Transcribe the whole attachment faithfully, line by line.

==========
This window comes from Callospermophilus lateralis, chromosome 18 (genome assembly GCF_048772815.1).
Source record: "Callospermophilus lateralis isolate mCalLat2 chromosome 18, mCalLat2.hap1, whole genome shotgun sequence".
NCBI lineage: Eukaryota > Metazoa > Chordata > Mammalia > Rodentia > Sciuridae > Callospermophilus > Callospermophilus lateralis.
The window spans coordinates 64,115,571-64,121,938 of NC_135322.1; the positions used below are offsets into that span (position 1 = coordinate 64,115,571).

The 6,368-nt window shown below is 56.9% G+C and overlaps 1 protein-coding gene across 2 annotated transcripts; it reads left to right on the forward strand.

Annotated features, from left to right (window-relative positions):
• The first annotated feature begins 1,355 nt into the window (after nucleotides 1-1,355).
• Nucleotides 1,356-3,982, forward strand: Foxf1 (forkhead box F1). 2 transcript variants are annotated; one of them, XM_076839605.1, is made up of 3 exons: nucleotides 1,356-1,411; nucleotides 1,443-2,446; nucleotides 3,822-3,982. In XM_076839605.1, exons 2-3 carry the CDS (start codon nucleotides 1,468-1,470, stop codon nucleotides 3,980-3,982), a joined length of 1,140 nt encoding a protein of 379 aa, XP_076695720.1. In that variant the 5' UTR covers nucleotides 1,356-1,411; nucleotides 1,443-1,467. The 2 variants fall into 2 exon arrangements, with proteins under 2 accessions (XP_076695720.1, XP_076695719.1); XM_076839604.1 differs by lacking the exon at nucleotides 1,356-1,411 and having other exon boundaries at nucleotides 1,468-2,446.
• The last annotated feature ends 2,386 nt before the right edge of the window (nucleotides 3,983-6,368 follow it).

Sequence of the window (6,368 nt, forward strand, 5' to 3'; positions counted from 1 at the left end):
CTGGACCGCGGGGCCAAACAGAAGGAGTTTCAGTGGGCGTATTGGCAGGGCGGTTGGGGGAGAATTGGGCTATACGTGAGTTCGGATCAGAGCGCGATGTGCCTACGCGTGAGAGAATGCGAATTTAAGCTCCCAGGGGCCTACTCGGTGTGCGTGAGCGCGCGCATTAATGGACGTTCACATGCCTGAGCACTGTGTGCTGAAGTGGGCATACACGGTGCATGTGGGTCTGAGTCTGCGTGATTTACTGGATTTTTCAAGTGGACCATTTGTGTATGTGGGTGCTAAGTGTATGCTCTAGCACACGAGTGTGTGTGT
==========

This window comes from Callospermophilus lateralis, chromosome 18 (genome assembly GCF_048772815.1).
Source record: "Callospermophilus lateralis isolate mCalLat2 chromosome 18, mCalLat2.hap1, whole genome shotgun sequence".
NCBI lineage: Eukaryota > Metazoa > Chordata > Mammalia > Rodentia > Sciuridae > Callospermophilus > Callospermophilus lateralis.
The window spans coordinates 64,115,571-64,121,938 of NC_135322.1; the positions used below are offsets into that span (position 1 = coordinate 64,115,571).

The 6,368-nt window shown below is 56.9% G+C and overlaps 1 protein-coding gene across 2 annotated transcripts; it reads left to right on the forward strand.

Annotated features, from left to right (window-relative positions):
• The first annotated feature begins 1,355 nt into the window (after nucleotides 1-1,355).
• Nucleotides 1,356-3,982, forward strand: Foxf1 (forkhead box F1). 2 transcript variants are annotated; one of them, XM_076839605.1, is made up of 3 exons: nucleotides 1,356-1,411; nucleotides 1,443-2,446; nucleotides 3,822-3,982. In XM_076839605.1, exons 2-3 carry the CDS (start codon nucleotides 1,468-1,470, stop codon nucleotides 3,980-3,982), a joined length of 1,140 nt encoding a protein of 379 aa, XP_076695720.1. In that variant the 5' UTR covers nucleotides 1,356-1,411; nucleotides 1,443-1,467. The 2 variants fall into 2 exon arrangements, with proteins under 2 accessions (XP_076695720.1, XP_076695719.1); XM_076839604.1 differs by lacking the exon at nucleotides 1,356-1,411 and having other exon boundaries at nucleotides 1,468-2,446.
• The last annotated feature ends 2,386 nt before the right edge of the window (nucleotides 3,983-6,368 follow it).

Sequence of the window (6,368 nt, forward strand, 5' to 3'; positions counted from 1 at the left end):
CTGGACCGCGGGGCCAAACAGAAGGAGTTTCAGTGGGCGTATTGGCAGGGCGGTTGGGGGAGAATTGGGCTATACGTGAGTTCGGATCAGAGCGCGATGTGCCTACGCGTGAGAGAATGCGAATTTAAGCTCCCAGGGGCCTACTCGGTGTGCGTGAGCGCGCGCATTAATGGACGTTCACATGCCTGAGCACTGTGTGCTGAAGTGGGCATACACGGTGCATGTGGGTCTGAGTCTGCGTGATTTACTGGATTTTTCAAGTGGACCATTTGTGTATGTGGGTGCTAAGTGTATGCTCTAGCACACGAGTGTGTGTGT